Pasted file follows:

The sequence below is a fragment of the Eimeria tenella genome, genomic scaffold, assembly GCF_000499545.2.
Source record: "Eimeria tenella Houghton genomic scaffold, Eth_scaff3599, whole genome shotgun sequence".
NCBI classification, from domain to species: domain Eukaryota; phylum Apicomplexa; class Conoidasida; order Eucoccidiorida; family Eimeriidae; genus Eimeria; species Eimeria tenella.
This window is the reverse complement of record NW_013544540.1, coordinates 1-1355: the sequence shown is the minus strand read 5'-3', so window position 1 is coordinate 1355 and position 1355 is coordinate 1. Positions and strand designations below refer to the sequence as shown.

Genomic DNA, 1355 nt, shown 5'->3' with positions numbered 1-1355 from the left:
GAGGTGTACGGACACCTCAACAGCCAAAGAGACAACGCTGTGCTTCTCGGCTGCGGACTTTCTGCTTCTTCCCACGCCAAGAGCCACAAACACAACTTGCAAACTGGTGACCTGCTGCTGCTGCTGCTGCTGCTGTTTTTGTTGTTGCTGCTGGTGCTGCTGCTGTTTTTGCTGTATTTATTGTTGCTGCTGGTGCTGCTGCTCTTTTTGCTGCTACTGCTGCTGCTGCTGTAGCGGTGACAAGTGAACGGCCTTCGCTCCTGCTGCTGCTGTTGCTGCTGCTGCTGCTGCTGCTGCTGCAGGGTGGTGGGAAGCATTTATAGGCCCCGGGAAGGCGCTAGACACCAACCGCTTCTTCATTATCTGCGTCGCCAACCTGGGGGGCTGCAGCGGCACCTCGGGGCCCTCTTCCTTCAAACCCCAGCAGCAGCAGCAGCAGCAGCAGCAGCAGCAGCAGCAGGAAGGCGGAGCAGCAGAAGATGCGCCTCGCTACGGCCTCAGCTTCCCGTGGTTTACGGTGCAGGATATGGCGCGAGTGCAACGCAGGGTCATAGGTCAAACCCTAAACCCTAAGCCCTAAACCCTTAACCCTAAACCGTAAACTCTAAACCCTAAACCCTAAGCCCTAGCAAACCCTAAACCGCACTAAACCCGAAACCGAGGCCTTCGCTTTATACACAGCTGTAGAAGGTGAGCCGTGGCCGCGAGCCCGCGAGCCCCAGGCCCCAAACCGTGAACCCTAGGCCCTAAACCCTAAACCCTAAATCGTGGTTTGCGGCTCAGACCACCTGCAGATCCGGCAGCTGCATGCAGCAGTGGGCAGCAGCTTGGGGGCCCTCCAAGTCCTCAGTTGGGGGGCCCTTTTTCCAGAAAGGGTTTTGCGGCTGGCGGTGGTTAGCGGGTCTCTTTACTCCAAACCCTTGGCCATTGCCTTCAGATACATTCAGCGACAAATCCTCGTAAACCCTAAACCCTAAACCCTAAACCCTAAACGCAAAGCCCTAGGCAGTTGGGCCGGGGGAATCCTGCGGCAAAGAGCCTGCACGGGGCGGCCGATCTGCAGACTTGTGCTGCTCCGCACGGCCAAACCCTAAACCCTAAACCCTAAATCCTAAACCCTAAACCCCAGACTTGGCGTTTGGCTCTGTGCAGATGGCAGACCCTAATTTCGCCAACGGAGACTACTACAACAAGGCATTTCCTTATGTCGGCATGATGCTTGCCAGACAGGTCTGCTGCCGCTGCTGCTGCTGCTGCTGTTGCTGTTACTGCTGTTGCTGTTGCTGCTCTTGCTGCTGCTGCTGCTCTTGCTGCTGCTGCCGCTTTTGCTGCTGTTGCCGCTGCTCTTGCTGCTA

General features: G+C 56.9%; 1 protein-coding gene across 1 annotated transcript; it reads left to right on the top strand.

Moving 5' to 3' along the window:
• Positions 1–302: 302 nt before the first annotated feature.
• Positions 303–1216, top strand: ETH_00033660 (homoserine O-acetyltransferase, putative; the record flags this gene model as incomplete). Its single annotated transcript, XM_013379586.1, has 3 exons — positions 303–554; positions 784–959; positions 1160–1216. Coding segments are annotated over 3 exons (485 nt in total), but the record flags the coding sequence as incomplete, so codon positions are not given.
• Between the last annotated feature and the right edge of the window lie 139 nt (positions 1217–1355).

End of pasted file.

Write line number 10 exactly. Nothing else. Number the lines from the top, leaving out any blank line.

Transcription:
• Positions 303–1216, top strand: ETH_00033660 (homoserine O-acetyltransferase, putative; the record flags this gene model as incomplete). Its single annotated transcript, XM_013379586.1, has 3 exons — positions 303–554; positions 784–959; positions 1160–1216. Coding segments are annotated over 3 exons (485 nt in total), but the record flags the coding sequence as incomplete, so codon positions are not given.